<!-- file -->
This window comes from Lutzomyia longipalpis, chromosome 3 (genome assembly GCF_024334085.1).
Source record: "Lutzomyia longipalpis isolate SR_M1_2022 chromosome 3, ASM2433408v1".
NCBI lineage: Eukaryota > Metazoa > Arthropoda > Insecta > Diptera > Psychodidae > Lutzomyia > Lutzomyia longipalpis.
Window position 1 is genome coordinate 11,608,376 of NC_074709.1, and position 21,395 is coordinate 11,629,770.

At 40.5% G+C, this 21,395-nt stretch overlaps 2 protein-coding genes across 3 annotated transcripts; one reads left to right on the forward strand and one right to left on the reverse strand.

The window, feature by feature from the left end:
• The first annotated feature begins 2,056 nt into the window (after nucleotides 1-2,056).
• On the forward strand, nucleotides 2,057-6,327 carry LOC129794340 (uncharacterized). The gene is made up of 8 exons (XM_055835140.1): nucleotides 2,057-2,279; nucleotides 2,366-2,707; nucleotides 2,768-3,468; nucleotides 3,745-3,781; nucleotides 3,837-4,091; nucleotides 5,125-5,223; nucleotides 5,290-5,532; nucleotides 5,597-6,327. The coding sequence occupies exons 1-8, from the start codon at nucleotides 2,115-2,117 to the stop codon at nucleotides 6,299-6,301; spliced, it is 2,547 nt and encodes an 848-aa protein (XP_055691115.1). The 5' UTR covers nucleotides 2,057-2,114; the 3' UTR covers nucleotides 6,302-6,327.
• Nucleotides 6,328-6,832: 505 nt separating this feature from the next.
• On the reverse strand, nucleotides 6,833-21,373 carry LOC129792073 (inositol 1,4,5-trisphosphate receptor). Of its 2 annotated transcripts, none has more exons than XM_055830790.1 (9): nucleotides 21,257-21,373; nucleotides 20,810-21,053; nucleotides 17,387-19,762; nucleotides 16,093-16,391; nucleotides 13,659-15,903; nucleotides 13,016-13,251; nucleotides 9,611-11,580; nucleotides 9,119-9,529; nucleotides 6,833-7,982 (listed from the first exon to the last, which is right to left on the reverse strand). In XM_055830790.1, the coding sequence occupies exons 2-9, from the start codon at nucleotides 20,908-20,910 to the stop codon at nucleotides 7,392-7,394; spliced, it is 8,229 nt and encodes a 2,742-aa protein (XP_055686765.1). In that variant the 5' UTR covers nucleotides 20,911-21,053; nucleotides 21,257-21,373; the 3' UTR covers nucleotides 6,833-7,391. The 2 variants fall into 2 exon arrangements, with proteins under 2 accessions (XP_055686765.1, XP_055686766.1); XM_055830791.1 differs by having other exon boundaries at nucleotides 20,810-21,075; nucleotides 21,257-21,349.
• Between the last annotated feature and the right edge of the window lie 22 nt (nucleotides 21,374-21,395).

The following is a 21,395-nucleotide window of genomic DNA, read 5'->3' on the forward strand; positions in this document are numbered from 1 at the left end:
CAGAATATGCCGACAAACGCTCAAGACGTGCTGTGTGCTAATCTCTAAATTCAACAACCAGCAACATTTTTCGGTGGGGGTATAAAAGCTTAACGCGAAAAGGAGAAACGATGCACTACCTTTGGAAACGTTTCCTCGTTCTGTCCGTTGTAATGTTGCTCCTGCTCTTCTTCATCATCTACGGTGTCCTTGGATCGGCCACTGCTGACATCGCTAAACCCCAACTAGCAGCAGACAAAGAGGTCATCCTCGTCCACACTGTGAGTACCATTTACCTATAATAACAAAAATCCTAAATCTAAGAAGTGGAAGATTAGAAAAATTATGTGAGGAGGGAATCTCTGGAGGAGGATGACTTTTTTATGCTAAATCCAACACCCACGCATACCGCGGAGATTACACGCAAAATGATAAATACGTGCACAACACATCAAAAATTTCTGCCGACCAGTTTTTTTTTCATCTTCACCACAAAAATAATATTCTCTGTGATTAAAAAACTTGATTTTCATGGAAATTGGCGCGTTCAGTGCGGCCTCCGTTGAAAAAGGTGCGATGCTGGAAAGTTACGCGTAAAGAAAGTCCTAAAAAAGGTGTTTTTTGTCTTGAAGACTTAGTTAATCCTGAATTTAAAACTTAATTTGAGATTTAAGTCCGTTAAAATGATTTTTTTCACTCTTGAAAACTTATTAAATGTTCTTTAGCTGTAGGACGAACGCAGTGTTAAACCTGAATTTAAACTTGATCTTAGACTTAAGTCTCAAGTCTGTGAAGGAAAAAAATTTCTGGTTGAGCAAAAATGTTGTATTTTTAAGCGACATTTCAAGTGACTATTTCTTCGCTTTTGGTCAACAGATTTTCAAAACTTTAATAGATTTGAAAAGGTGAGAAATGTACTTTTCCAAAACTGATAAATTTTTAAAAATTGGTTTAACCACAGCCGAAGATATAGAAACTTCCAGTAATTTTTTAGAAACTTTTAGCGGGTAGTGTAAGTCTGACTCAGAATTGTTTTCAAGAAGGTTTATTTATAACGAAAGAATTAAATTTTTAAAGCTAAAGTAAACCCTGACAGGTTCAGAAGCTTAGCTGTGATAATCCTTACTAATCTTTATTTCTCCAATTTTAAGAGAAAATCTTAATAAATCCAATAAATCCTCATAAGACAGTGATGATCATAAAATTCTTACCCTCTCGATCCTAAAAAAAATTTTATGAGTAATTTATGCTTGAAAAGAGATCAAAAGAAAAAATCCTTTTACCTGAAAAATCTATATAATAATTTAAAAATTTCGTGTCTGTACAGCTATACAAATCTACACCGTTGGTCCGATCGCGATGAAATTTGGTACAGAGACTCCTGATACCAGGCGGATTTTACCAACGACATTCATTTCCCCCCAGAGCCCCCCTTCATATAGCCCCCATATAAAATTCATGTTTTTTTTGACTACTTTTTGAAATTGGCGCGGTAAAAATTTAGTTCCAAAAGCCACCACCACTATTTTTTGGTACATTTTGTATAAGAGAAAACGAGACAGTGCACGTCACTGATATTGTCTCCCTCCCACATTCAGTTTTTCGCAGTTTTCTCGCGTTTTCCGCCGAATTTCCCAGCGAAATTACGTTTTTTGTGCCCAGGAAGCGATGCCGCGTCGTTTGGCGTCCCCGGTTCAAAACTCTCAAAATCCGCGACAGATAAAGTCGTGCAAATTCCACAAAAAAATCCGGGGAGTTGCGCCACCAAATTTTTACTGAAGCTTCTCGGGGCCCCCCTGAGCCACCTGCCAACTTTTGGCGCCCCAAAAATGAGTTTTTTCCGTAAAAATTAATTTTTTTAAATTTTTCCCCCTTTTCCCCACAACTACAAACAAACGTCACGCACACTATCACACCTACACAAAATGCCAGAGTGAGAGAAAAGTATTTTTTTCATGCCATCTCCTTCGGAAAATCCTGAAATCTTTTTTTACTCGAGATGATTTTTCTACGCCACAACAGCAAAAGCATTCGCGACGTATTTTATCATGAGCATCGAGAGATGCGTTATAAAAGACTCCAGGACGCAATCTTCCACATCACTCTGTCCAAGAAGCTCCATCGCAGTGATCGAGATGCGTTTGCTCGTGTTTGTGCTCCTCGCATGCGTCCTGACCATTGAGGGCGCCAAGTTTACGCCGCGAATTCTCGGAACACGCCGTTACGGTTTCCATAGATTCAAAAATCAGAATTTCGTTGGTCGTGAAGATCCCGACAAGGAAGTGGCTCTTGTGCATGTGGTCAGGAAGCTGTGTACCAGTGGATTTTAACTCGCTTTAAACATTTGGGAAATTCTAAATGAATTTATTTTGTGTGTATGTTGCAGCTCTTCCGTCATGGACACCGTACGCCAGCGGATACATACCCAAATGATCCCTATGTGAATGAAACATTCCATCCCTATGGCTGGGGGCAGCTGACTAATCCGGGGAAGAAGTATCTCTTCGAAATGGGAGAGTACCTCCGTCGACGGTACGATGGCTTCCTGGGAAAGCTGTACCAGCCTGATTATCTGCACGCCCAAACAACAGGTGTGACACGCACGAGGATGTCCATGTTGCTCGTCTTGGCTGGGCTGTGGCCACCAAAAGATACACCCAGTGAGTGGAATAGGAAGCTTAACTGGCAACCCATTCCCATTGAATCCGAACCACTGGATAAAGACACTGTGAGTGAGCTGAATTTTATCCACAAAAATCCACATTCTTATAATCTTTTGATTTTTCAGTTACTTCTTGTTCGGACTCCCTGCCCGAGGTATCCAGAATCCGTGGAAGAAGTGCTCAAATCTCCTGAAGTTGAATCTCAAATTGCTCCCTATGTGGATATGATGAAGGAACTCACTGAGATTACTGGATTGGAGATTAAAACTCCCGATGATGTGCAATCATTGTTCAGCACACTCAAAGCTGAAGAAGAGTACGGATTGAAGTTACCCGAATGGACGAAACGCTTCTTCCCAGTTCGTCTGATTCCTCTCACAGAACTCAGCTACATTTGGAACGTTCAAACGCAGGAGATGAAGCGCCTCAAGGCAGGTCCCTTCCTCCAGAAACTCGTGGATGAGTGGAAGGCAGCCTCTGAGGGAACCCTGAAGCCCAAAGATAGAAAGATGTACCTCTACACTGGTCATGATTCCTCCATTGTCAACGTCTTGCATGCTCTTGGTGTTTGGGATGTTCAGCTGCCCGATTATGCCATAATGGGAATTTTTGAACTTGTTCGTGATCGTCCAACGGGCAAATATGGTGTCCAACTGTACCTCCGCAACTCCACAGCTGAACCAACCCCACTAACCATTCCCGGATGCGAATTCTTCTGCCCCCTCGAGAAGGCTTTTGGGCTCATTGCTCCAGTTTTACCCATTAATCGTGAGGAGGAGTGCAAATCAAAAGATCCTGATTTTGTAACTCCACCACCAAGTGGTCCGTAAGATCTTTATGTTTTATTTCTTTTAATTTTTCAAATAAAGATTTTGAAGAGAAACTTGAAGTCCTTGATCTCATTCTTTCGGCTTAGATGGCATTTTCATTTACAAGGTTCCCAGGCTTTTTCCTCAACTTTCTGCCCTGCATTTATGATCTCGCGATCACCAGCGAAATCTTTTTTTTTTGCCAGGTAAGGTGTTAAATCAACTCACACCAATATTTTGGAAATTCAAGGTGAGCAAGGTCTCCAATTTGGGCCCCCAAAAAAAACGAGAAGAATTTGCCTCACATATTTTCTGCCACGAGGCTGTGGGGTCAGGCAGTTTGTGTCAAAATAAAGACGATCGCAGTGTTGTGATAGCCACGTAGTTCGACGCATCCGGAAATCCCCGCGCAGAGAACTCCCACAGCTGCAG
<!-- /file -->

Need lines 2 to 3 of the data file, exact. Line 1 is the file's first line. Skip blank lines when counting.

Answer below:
Source record: "Lutzomyia longipalpis isolate SR_M1_2022 chromosome 3, ASM2433408v1".
NCBI lineage: Eukaryota > Metazoa > Arthropoda > Insecta > Diptera > Psychodidae > Lutzomyia > Lutzomyia longipalpis.